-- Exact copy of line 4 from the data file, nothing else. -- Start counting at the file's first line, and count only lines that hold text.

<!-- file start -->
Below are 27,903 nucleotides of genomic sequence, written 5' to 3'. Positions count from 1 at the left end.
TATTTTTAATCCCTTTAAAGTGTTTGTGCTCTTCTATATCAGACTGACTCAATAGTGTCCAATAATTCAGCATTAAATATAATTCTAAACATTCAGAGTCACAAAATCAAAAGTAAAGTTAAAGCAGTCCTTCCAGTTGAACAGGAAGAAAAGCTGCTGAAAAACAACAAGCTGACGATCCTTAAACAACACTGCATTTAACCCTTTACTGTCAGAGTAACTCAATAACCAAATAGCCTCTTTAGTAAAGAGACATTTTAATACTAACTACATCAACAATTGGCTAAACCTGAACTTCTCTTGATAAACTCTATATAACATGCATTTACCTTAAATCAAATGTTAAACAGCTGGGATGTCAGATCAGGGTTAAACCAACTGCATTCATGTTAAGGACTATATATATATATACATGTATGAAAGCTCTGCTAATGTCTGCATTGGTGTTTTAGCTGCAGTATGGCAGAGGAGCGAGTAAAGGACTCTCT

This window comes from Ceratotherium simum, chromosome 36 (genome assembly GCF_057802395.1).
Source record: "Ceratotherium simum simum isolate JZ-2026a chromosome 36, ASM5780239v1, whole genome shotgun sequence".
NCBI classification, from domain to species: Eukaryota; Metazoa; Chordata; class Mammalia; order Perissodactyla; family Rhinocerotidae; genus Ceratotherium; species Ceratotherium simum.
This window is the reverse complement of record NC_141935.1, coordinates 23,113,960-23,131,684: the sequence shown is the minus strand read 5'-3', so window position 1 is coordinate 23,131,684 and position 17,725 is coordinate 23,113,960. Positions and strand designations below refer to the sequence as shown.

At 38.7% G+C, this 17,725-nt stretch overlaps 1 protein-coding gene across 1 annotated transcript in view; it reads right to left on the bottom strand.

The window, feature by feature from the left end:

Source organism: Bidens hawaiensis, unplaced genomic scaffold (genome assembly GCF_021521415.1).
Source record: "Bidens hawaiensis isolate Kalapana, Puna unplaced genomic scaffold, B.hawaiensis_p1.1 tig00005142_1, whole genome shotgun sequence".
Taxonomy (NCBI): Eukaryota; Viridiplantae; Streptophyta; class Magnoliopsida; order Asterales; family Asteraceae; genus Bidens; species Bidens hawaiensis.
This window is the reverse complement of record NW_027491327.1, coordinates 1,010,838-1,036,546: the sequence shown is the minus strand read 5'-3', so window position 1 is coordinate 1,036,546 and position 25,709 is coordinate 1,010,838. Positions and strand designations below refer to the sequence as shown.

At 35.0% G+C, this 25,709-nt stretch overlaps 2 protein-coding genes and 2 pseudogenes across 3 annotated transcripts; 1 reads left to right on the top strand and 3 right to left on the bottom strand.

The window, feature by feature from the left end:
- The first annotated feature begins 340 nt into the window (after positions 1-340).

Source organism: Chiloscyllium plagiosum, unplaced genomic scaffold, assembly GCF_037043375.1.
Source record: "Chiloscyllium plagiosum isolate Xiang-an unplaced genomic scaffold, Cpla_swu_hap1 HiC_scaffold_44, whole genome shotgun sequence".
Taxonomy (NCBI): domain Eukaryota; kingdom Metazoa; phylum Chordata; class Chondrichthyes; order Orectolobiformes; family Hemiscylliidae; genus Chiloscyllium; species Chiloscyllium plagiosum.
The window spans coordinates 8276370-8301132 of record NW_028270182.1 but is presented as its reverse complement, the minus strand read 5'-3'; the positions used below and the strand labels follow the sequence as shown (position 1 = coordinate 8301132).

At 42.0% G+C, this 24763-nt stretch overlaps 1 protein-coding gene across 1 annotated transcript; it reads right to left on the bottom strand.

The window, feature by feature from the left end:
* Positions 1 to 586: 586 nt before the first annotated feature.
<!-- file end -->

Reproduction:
Source record: "Ceratotherium simum simum isolate JZ-2026a chromosome 36, ASM5780239v1, whole genome shotgun sequence".